Our genome-wide screening for histone methylation (H3K9me2) and acetylation (H4K12ac) marks in two contrasting ecotypes of switchgrass identified similarities and disparities between AP13 and VS16 at the epigenome level. The distribution of significantly enriched peaks spanned 0–2000 bp around TSSs, and most of these peaks were observed in non-genic regions. Our comprehensive analysis of annotated peaks facilitated the identification of key regulatory marks, genes, and TFs involved in biosynthetic pathways, including C4 photosynthesis, photorespiration, phenylpropanoid–monolignol, as well as biotic and abiotic stresses.
In summary, we integrated ChIP-seq and RNA-seq datasets to explore the interactions between histone modifications and TFs/transcripts related with gene expression and their patterns across two contrasting genotypes of switchgrass, AP13 and VS16. Furthermore, the integrated methodology and results highlighted here will guide future studies in exploring similar interactions in gene expression and regulation.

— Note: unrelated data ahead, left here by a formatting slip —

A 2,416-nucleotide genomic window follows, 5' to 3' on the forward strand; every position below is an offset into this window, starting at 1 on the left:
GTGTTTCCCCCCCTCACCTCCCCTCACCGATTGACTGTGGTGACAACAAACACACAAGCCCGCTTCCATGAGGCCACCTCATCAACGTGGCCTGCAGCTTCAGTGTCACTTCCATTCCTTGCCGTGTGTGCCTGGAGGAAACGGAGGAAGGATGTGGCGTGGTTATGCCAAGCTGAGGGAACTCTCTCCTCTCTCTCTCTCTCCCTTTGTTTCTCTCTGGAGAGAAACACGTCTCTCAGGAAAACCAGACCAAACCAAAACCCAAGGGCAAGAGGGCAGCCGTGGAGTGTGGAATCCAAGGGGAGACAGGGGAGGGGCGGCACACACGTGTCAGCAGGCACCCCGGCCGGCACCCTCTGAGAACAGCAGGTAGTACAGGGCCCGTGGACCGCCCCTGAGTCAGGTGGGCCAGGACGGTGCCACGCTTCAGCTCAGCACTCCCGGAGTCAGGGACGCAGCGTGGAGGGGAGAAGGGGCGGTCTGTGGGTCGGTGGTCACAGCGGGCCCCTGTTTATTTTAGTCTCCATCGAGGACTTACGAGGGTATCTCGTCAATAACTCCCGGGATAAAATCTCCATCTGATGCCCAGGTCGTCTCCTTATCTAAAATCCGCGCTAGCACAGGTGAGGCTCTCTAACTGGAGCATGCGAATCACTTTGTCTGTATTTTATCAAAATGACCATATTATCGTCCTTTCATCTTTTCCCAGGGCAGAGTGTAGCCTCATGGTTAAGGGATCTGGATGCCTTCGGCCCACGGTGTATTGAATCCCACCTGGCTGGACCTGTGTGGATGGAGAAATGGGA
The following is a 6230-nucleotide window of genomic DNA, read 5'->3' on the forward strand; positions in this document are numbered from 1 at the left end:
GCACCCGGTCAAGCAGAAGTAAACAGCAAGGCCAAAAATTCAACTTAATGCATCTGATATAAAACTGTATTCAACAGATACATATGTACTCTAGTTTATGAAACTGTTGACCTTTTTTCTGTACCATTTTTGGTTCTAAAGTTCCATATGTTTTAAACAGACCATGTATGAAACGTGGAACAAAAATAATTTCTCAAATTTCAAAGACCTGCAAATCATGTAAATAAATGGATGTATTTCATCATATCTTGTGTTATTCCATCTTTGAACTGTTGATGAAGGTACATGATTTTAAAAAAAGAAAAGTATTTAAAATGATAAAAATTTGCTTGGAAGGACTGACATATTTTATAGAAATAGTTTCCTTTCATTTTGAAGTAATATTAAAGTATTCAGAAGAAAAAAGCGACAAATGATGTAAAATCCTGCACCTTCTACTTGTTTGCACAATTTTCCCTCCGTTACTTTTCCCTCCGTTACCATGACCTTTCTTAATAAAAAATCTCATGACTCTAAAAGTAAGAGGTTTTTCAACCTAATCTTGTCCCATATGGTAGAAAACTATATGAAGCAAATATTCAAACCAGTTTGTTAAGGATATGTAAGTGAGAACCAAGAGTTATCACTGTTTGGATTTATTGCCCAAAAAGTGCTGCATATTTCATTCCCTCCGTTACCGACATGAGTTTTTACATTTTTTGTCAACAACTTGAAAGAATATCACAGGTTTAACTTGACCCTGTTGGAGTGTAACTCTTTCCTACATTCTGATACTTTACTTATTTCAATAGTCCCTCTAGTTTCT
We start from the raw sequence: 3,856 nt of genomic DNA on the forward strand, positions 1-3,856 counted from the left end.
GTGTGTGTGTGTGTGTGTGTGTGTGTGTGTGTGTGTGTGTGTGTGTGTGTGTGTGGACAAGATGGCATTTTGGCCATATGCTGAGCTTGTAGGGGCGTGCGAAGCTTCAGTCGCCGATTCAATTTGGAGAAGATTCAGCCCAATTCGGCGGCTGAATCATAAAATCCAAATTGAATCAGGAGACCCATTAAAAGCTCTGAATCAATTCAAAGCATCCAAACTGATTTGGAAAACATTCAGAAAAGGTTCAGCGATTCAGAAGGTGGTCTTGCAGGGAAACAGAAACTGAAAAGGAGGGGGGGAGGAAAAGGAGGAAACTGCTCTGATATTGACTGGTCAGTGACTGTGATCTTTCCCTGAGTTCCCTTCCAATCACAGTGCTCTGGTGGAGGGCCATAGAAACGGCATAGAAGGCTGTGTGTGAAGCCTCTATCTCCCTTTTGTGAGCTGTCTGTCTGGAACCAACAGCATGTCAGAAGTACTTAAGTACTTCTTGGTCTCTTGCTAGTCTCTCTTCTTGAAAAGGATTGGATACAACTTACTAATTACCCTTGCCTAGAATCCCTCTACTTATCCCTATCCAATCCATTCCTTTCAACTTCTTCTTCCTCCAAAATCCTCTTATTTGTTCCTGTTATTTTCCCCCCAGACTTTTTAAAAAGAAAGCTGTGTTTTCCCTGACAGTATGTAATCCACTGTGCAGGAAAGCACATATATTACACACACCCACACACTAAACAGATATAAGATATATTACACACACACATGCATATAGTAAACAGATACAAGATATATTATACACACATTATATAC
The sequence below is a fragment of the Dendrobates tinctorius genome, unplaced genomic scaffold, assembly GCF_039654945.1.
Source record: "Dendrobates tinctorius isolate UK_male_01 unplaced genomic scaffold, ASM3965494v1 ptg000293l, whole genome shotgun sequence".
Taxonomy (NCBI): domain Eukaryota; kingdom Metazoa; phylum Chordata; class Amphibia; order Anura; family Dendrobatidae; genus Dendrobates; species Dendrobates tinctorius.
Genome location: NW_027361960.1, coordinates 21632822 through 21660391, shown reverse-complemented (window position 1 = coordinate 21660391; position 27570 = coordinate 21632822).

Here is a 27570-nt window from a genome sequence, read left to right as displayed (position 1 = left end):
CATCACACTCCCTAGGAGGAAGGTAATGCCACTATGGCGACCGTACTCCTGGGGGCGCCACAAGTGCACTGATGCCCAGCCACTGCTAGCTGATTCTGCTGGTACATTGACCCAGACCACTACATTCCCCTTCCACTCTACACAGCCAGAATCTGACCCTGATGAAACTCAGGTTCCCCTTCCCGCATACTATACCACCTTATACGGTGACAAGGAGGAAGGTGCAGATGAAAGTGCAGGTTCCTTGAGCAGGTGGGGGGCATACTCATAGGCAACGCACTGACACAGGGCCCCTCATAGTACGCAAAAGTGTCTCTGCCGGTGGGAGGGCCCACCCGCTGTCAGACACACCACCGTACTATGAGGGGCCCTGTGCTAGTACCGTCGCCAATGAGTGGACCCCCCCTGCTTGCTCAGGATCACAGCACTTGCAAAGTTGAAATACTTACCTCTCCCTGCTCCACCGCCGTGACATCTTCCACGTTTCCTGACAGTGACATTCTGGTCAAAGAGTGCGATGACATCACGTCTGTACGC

Availability of data and materials
All data sets generated as part of this study are available at the SRA section of the NCBI with the bio-project number PRJNA280864 for ChIP-Seq experiment.
4-coumarate: CoA ligase
Bile acid sodium symporter/pyruvate transporter (BASS)
The Basic Helix-Loop-Helix
Basic Leucine Zipper Domain Containing TF
Carbonic anhydrase (CA)
Cinnamyl alcohol dehydrogenase
Chromatin immunoprecipitation sequencing
False discovery rate
Gibberellic Acid Insensitive (GAI)-Repressor of Ga1 (RGA)-Scarecrow (SCR)